• Keegan

      According to Amid, it was canceled.

  • Morgan

    I think the people who don’t understand what’s going on are watching the version without voices and sound effects. Try watching the right one, it’s much clearer

  • J- Chaney

    Seems like some of are animation community needs to have a little fun with there craft ? Whether you like it or not ? Hes John K and your not . Keep inspiring John .

  • Was My Face Red

    I think it’s one of the best things he’s done in ages IF his intention was to present an almost abstract feast of fun movements and a deconstruction of some too familiar character designs, best appreciated through multiple viewers. BUT if his intention was tell a short narrative and deliver a series of gags to an average viewers it’s a fail. Sometimes you have to know what an artist is striving for before you judge if they got there. For an another example of this see Johns blog for his Adult Swim ‘furry’ spot. Not very good – and even some of his very loyal fans said so. When John came out and said the unmotivated camera moves in it (one of things people didn’t like) were an attempt at parodying unmotivated camera moves it became a fail because no one got that or found it funny. And when he said it was a tribute to Roger Ramjet it failed further becasue it came nowhere close to that charm. Sooo the Simpsons spot is great if we’re supposed to watch and rewatch it, freezing and trasuring drawings and walk cycles. It’s not if we were supposed to easily follow what was going on first time.

  • anonymous

    “Banksy mocked the idea of mass-produced corporate art, but his message was muddled because it was made using the same system he was satirizing.”…umm i think that was the whole point.

    A nice interview although a little bias to the interviewee considering the interviewer is producing a book on him.

  • I’ve been playing with a similar straight-ahead “forget the model” style for years. I know I could do funny, but I’m looking for it to do more so I’ve been going in another, slower direction. But distorted and distorting as well. I don’t know where it’ll get me.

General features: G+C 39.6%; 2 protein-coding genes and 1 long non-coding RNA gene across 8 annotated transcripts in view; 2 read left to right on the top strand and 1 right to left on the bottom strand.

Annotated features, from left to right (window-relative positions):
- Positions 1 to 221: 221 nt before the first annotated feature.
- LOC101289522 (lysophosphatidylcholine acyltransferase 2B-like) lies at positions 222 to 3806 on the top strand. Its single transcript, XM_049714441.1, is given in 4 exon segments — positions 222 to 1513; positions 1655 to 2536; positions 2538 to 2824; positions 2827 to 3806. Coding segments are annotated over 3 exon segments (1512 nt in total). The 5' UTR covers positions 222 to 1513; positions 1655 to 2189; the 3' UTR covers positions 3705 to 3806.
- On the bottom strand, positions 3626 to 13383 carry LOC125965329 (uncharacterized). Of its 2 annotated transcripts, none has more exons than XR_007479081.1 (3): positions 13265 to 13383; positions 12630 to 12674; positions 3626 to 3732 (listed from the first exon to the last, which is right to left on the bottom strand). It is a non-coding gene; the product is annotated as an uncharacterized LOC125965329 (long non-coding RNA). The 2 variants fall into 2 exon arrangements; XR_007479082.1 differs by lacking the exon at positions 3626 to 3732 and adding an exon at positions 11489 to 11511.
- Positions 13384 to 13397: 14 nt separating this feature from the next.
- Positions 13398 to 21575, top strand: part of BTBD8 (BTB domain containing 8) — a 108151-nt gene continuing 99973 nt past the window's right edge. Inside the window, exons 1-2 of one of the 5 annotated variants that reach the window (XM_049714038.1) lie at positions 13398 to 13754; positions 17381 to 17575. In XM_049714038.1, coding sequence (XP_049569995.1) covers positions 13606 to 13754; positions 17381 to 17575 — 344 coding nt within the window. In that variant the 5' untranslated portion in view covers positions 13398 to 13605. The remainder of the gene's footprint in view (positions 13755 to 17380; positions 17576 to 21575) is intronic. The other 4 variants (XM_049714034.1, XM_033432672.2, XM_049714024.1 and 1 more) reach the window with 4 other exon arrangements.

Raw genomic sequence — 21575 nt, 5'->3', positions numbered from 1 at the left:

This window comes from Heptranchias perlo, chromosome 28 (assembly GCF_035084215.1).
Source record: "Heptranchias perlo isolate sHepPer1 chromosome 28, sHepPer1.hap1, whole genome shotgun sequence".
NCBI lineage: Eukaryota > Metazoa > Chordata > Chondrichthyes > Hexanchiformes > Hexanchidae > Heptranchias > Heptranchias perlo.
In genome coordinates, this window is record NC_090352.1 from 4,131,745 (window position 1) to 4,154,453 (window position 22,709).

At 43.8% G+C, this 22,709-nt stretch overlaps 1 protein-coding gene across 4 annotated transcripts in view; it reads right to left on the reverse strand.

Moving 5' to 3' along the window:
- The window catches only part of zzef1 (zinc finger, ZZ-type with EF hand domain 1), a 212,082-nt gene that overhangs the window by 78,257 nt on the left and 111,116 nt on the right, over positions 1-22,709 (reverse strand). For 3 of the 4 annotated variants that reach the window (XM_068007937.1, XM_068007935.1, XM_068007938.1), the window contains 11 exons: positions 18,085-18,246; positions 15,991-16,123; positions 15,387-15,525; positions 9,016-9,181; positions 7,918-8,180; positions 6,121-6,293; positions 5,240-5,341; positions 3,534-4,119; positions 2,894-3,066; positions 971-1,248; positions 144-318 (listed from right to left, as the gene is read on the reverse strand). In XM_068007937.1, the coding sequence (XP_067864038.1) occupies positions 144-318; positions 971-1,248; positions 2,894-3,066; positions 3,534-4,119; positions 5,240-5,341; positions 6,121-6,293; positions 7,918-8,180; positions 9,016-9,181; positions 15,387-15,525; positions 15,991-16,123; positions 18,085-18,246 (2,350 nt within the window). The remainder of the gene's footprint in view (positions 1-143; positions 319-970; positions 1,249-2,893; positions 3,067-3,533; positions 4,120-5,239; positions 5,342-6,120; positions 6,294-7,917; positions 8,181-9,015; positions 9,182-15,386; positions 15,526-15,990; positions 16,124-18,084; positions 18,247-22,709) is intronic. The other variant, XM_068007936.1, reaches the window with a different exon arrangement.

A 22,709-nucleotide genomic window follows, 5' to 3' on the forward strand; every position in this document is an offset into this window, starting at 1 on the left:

• Brad Constantine

    If Cartoons are SUPPOSED to be a caricature of reality…Then why is everyone so upset about a caricature of a cartoon?..Great Job, John…They’ll figure it out in 20 years or so.

  • Derp

    I prefer the Old John K style… this is WAY too exaggerated.

    • Zoran Taylor

      See, that’s the weird thing about it – it ISN’T more exaggerated. Just less coherent.

  • Hal

    I really wish the FoxBroadcasting youtube channel posted the version with the sound effects in – it is remarkably different to see it without them and a shame that’s all that’s available in decent quality. Still, really fun to see different artists screwing with an over twenty year old (!) tv institution.

  • All this and now they are threatening to cancel the show.

    • smallsight

      Well, so much for the Special Guest Creators idea…

  • “Clip not done yet.”

  • Steven M.

    Beautiful. :’)

  • Photos of Matt G. & John K. working together on the couch gag at

  • Jeff

    Why doesn’t Bart have pants?


      because of the recession!

    • Confusion

      Someone ate his shorts.

  • Christopher Wade

    I cant say I enjoyed this one honestly, hand-drawn, computer-assisted or not. It was too wild and some of the shots were disjointed.

    SKIP if you dont care for examples
    Homer was looking back at the audience even though the frame was set on Bart. The cut back and forth was extremely abrupt. Im all for chaotic cartooning but so much was happening that I wasnt pleased.

    Im a fan of John K’s work (more so from early on) but this piece isnt on my faves list. But more power to him for getting a spot on the Simpsons! Thats a reward unto itself. I personally think Bansky’s piece was superior though. But hey opinions (disguised as information) run the Internet, do they not?

    • Iritscen

      I’m pretty sure that Homer facing away from the audience in the next shot was a fourth-wall joke (“Where is he looking? Oh yeah, the camera was that way…”).

  • Robert Schaad

    Really enjoy this…so loose and fluid. Deoesn’t matter to me at all if colors switch and/or all of the action(s), etc. Stands in such contrast to the rigidity of the Simpsons “on model designs”, which works in its favor.

  • favorite show fuzed with a fantastic animator? it goes to show simpsons is still about cartoons and animation, family guy drowns under its shitty generic animation and mainstream humor! :D

  • The familiar stock music is “Asinine” [Jack Shaindlinb; CINE6; CINEMUSIC NY; sold by APM most notably; at onew time marketed – and thus used in Hanna-Barbera and Art Clokey productions in many a TV show – by Capitol, yet was never part of their library.]


  • Well, I sure didn’t see this coming since I thought John K didn’t like The Simpsons.

  • Beautifully executed… Great take on a comic icon.

    Only thing that distracted me (*in a bad way) was Marge’s walk. Could have been done a little more subtly to my taste.

    Good job!

  • Last thing.. I couldn’t help but notice how extreme (*the other direction)these personalities are.

    Homer seems = Angry
    Marge = Dumb servant
    Bart = Worm
    Lisa & Maggie = non-existant

    Maybe it would have been more effective exploiting their “actual” personalities?.. Just a thought.

    Everyone gets easily caught up in the John K’s “style” here. Nobody ever talks about animation design, married with execution critically sometimes.

    • James Ciambor

      Much appreciated Ariel. Its obvious John K was not meeting animated perfection, but today’s industry isn’t meeting much success either. Though I concur that the characters were nondescript and were poorly coordinated. I was especially surprised that for such a proficient draftsman he choose such a loose proportionally simplistic style.